On this trip, because his band encountered visa snafus in Miami, Pascoal is traveling only with his son. But given Pascoal's one-man-band virtuosity (he plays accordion, piano, electric keyboards, saxophones, trumpet, flutes, tuba, violin, melodica, drums, guitar and miscellaneous percussion instruments and adds idiosyncratic whistling and vocalizations to his music), plus the virtual certainty that Marshall will sit in and the possibility that former O Grupo member Neto will come down from Seattle for the gig, the Yoshi's shows will not be paltry in any ordinary sense of the word.

Hungry Ear

Typicality had never been one of Pascoal's traits. Born June 22, 1936, in the small town of Lagoa de Canoa in northeast Brazil, he took up flute and sanfona (button accordion) as a child and was performing at regional dances at age 11. As his family moved, first to Recife and later to the south of Brazil, Pascoal fed his voracious musical appetite, picking up piano, bass, reeds and more.

After playing in bossa-nova groups in Rio during the early 1960s, he and percussionist Moreira formed Trio Ambraza [sic - Sambrasa Trio], followed by Cuarteto Nuova [sic - Quarteto Novo]. The quartet, which recorded on album in 1967, experimented with combinations of northeastern Brazilian rhythms, 4/4 time and advanced jazz harmonies.

After Moreira left Brazil in 1969 to play with Miles Davis in the US, he sent for Pascoal to join him in NYC. The fruits of his stay included participation in the 1970 Davis recording sessions for Live-Evil, the contribution of two compositions to the date ("Little Church" and "Nem Um Talvez," although the latter is credited to Miles) and the recording of Pascoal's debut album, Hermeto.

Pascoal moved back to Brazil in 1973 and now lives in Rio, but he revisited the US in 1976 to record Slave's Mass, a tour de force that featured jazz bassist Ron Carter, Weather Report drummer Alphonso Johnson and Moreira and Purim.

On Slave's Mass, Pascoal also introduced such exotic musical touches as grunting piglets and whistling teakettles. A later recording, 1983's So Nao Toca Quem Nao Quer (Only If You Don't Want It, You Can't Do It), included snoring, a braying donkey and buzzing bees. Others incorporate audio samples from political speeches and soccer coverage on the radio.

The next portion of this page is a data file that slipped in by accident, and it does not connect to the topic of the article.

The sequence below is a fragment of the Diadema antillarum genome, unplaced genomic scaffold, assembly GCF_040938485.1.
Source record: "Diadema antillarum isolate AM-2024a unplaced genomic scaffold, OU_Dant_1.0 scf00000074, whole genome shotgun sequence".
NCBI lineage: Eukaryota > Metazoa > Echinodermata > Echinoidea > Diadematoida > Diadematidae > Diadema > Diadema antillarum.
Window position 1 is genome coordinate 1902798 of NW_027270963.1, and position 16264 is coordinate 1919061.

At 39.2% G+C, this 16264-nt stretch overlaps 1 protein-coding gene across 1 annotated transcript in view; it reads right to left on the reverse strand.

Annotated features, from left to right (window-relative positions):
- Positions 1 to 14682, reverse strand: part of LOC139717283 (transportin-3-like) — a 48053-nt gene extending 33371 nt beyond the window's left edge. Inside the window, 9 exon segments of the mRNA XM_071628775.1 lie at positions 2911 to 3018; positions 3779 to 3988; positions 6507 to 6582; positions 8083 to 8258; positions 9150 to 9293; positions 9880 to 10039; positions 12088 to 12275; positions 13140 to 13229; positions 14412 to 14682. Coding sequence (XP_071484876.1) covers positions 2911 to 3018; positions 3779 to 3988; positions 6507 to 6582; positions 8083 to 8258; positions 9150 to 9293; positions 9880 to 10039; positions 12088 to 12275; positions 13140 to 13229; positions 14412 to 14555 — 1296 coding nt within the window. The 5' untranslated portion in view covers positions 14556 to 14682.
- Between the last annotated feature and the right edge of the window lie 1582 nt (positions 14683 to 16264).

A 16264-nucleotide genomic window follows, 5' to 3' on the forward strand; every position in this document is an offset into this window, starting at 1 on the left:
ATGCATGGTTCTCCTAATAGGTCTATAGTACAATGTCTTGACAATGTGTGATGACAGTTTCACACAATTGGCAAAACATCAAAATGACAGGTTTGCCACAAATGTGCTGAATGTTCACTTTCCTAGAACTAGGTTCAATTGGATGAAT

Odd Genius

But despite his prodigious talents and ambitious musical reach (he has composed a piano suite and a "Cartoon Symphony") and the devotion he inspires in his musicians (his bands have been known to rehearse six hours a day, five days a week), Pascoal remains one of the world's best-kept musical secrets.

Some attribute that to the fact that his English was too limited when first he came to the US, so he couldn't effectively capitalize on the record industry's interest in Brazilian music. Some say he simply gives precedence to creating music over recording it. Indeed, Pascoal released only two studio albums in the past decade: Festa dos Deuses (1992) and Eu e Eles (1999).

But the root of Pascoal's obscurity can best be found in the sheer strangeness of his music. This is one weird cat.

Track down a copy of Eu e Eles, on the Brazilian Radio Mec label, and hear how he switches instruments and modi operandi from track to track. He starts off with a classical-piano motif against the dislocated beat of tambourine and follows it with a village-dance ditty with melodica and flutes. He whistles over a martial drum rhythm and gargles over an organ while plinking a triangle. He plays accordion abstractions worthy of Guy Klucevsek and dedicates a wistful jazz piece to Miles Davis but introduces it with a harmonized horn intro reminiscent of Moondog. And he closes with a chorus of what sounds like squeak toys, a tape loop of hoarse dog barks, gurgling water pipes, fl&uumlaut;gelhorn and tuba.